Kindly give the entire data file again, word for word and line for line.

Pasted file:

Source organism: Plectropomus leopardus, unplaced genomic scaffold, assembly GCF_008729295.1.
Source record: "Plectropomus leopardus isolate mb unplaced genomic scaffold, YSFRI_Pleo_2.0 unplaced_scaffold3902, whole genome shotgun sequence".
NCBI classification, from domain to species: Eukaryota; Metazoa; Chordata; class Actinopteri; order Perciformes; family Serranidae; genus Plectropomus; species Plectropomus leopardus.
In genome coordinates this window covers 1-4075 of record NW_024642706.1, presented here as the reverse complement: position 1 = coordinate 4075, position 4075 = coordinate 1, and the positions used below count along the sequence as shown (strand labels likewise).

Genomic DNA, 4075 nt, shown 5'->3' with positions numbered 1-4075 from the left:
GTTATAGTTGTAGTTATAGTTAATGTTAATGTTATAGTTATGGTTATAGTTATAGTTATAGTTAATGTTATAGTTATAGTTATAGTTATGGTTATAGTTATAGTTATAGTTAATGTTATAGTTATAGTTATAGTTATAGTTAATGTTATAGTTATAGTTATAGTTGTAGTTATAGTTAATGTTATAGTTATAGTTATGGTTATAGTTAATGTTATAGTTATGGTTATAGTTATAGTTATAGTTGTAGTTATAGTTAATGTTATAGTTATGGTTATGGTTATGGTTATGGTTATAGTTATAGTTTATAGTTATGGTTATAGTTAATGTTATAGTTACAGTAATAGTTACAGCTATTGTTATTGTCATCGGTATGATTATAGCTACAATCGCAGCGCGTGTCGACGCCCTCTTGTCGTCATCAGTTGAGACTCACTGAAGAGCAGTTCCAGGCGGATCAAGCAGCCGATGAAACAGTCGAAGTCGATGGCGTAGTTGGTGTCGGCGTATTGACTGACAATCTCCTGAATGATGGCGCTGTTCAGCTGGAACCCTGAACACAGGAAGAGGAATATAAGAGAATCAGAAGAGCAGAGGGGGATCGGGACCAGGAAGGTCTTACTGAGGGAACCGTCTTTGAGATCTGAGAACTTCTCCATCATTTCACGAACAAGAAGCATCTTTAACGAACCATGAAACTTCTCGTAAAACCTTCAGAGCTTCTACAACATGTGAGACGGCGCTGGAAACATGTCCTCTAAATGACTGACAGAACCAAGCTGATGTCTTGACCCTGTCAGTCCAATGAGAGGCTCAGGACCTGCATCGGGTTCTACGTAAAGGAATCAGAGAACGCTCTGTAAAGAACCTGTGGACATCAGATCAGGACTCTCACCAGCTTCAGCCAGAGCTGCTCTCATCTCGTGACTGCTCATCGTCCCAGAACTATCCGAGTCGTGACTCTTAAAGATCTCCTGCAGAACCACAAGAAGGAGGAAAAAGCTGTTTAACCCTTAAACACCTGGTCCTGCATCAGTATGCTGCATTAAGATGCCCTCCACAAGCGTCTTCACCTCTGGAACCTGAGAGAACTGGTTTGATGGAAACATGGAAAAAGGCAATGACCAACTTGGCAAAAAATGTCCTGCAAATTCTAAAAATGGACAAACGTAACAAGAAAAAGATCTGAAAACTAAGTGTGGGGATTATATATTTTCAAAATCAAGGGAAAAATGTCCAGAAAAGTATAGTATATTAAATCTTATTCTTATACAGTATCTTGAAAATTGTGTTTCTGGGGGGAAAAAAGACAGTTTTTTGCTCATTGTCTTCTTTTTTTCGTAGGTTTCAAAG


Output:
Source organism: Plectropomus leopardus, unplaced genomic scaffold, assembly GCF_008729295.1.
Source record: "Plectropomus leopardus isolate mb unplaced genomic scaffold, YSFRI_Pleo_2.0 unplaced_scaffold3902, whole genome shotgun sequence".
NCBI classification, from domain to species: Eukaryota; Metazoa; Chordata; class Actinopteri; order Perciformes; family Serranidae; genus Plectropomus; species Plectropomus leopardus.
In genome coordinates this window covers 1-4075 of record NW_024642706.1, presented here as the reverse complement: position 1 = coordinate 4075, position 4075 = coordinate 1, and the positions used below count along the sequence as shown (strand labels likewise).

Genomic DNA, 4075 nt, shown 5'->3' with positions numbered 1-4075 from the left:
GTTATAGTTGTAGTTATAGTTAATGTTAATGTTATAGTTATGGTTATAGTTATAGTTATAGTTAATGTTATAGTTATAGTTATAGTTATGGTTATAGTTATAGTTATAGTTAATGTTATAGTTATAGTTATAGTTATAGTTAATGTTATAGTTATAGTTATAGTTGTAGTTATAGTTAATGTTATAGTTATAGTTATGGTTATAGTTAATGTTATAGTTATGGTTATAGTTATAGTTATAGTTGTAGTTATAGTTAATGTTATAGTTATGGTTATGGTTATGGTTATGGTTATAGTTATAGTTTATAGTTATGGTTATAGTTAATGTTATAGTTACAGTAATAGTTACAGCTATTGTTATTGTCATCGGTATGATTATAGCTACAATCGCAGCGCGTGTCGACGCCCTCTTGTCGTCATCAGTTGAGACTCACTGAAGAGCAGTTCCAGGCGGATCAAGCAGCCGATGAAACAGTCGAAGTCGATGGCGTAGTTGGTGTCGGCGTATTGACTGACAATCTCCTGAATGATGGCGCTGTTCAGCTGGAACCCTGAACACAGGAAGAGGAATATAAGAGAATCAGAAGAGCAGAGGGGGATCGGGACCAGGAAGGTCTTACTGAGGGAACCGTCTTTGAGATCTGAGAACTTCTCCATCATTTCACGAACAAGAAGCATCTTTAACGAACCATGAAACTTCTCGTAAAACCTTCAGAGCTTCTACAACATGTGAGACGGCGCTGGAAACATGTCCTCTAAATGACTGACAGAACCAAGCTGATGTCTTGACCCTGTCAGTCCAATGAGAGGCTCAGGACCTGCATCGGGTTCTACGTAAAGGAATCAGAGAACGCTCTGTAAAGAACCTGTGGACATCAGATCAGGACTCTCACCAGCTTCAGCCAGAGCTGCTCTCATCTCGTGACTGCTCATCGTCCCAGAACTATCCGAGTCGTGACTCTTAAAGATCTCCTGCAGAACCACAAGAAGGAGGAAAAAGCTGTTTAACCCTTAAACACCTGGTCCTGCATCAGTATGCTGCATTAAGATGCCCTCCACAAGCGTCTTCACCTCTGGAACCTGAGAGAACTGGTTTGATGGAAACATGGAAAAAGGCAATGACCAACTTGGCAAAAAATGTCCTGCAAATTCTAAAAATGGACAAACGTAACAAGAAAAAGATCTGAAAACTAAGTGTGGGGATTATATATTTTCAAAATCAAGGGAAAAATGTCCAGAAAAGTATAGTATATTAAATCTTATTCTTATACAGTATCTTGAAAATTGTGTTTCTGGGGGGAAAAAAGACAGTTTTTTGCTCATTGTCTTCTTTTTTTCGTAGGTTTCAAAG